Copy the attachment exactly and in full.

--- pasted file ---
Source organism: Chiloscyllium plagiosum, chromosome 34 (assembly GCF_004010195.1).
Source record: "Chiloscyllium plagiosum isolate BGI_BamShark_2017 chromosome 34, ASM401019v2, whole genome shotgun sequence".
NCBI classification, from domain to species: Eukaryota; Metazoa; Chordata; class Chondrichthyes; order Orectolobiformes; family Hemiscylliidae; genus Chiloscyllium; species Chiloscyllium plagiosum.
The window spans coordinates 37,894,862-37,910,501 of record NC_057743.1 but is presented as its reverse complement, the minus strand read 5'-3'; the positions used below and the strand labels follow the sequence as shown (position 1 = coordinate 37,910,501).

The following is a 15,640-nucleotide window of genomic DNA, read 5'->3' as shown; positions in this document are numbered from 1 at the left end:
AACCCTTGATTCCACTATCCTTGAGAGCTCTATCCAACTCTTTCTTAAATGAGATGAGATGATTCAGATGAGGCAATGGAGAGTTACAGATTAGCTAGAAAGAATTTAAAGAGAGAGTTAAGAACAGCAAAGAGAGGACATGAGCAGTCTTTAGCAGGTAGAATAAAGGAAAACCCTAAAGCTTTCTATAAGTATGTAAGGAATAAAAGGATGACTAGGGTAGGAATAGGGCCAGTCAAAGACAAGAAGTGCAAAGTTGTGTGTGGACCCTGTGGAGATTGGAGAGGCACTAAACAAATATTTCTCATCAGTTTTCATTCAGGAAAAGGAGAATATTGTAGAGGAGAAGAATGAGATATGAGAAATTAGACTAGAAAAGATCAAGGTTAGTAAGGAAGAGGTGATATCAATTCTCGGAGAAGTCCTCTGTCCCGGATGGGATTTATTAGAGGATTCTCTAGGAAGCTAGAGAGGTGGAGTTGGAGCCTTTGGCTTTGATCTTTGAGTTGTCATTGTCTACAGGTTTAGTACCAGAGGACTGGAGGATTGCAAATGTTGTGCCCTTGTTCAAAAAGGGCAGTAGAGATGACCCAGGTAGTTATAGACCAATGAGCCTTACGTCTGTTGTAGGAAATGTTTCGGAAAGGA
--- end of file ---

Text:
Source organism: Chiloscyllium plagiosum, chromosome 34 (assembly GCF_004010195.1).
Source record: "Chiloscyllium plagiosum isolate BGI_BamShark_2017 chromosome 34, ASM401019v2, whole genome shotgun sequence".
NCBI classification, from domain to species: Eukaryota; Metazoa; Chordata; class Chondrichthyes; order Orectolobiformes; family Hemiscylliidae; genus Chiloscyllium; species Chiloscyllium plagiosum.
The window spans coordinates 37,894,862-37,910,501 of record NC_057743.1 but is presented as its reverse complement, the minus strand read 5'-3'; the positions used below and the strand labels follow the sequence as shown (position 1 = coordinate 37,910,501).

The following is a 15,640-nucleotide window of genomic DNA, read 5'->3' as shown; positions in this document are numbered from 1 at the left end:
AACCCTTGATTCCACTATCCTTGAGAGCTCTATCCAACTCTTTCTTAAATGAGATGAGATGATTCAGATGAGGCAATGGAGAGTTACAGATTAGCTAGAAAGAATTTAAAGAGAGAGTTAAGAACAGCAAAGAGAGGACATGAGCAGTCTTTAGCAGGTAGAATAAAGGAAAACCCTAAAGCTTTCTATAAGTATGTAAGGAATAAAAGGATGACTAGGGTAGGAATAGGGCCAGTCAAAGACAAGAAGTGCAAAGTTGTGTGTGGACCCTGTGGAGATTGGAGAGGCACTAAACAAATATTTCTCATCAGTTTTCATTCAGGAAAAGGAGAATATTGTAGAGGAGAAGAATGAGATATGAGAAATTAGACTAGAAAAGATCAAGGTTAGTAAGGAAGAGGTGATATCAATTCTCGGAGAAGTCCTCTGTCCCGGATGGGATTTATTAGAGGATTCTCTAGGAAGCTAGAGAGGTGGAGTTGGAGCCTTTGGCTTTGATCTTTGAGTTGTCATTGTCTACAGGTTTAGTACCAGAGGACTGGAGGATTGCAAATGTTGTGCCCTTGTTCAAAAAGGGCAGTAGAGATGACCCAGGTAGTTATAGACCAATGAGCCTTACGTCTGTTGTAGGAAATGTTTCGGAAAGGA